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Being in between knitting projects, I started getting the hankering to dye more yarn. I combed my dye books for possibilities. Early spring and where I live gave me few options to choose from. One that caught my eye was willow. In the book Wild Color, by Jenny Dean, she shows willow as dyeing a light beige color with no mordant. I was instantly intrigued as willow grows abundantly along the Owens River which flows a few miles from my house.

IMG_5521Last Saturday, boyfriend, dog and I hopped in the truck and headed down to the Owens River with dinner to go to collect some willow.

IMG_5464The willow was just beginning to leaf out, and the collecting went easy. The recipe called for a one to one ratio, and I had 500 grams of yarn needing to be dyed. 500 grams of willow filled a small tote bag.

IMG_5525What struck me as interesting is that willows offer a good source of tannin, like oak trees. Tannins are used in many recipes to mordant cotton in addition to an alum mordant, before dyeing. This was a quick and easy dye project because I was able to skip the mordant step, and just boil the yarn in the dye bath.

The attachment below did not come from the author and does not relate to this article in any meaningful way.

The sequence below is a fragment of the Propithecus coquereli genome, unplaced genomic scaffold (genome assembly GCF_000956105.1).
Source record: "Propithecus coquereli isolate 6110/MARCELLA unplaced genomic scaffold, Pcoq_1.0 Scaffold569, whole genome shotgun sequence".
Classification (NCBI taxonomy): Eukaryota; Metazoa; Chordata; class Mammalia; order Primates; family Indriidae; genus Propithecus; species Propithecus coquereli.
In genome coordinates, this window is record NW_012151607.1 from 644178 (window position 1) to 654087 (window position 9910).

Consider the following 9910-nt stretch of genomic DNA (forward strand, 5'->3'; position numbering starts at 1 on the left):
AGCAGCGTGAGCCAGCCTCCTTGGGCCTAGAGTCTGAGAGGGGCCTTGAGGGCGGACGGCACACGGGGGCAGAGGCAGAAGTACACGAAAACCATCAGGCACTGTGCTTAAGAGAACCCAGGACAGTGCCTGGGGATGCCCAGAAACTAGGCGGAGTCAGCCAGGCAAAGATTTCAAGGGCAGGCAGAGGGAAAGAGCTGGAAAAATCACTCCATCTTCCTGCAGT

IMG_5493To make the dye bath, I followed the instructions in the book: I poured boiling water over my leafy stems and let them steep overnight to begin the dye color extraction. The next day, I simmered the willow leafy stem dye bath for half an hour. I strained the plant fiber from the dye bath, and brought the yarn and dye to a boil and then simmered for an hour. I then let this sit overnight to allow even more dye to penetrate the yarn. Rinsing on the third day, the yarn emerged a soft beige color.

IMG_5551Still, my color came out lighter than the book’s example. One possibility is that I collected the willow in early spring, and the book recommends late spring to early fall. I look forward to trying again in the summer to see if I can get a darker brown.

IMG_5554The bark can also be used for a slightly different range of colors, but it seems like a more intensive process of stripping the bark and letting soak for a few days before starting the dye process.

IMG_5557The pattern I chose is one my friend Lesley knit, of a lacy long sleeve pullover, with a hood! It will be perfect for cool spring evenings or warm summer days at work.

IMG_5560With my first skein wound into a ball, I’m ready to swatch!

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Thanks to Aaron for taking photos of my harvesting, and to Winston who is always up for an outing.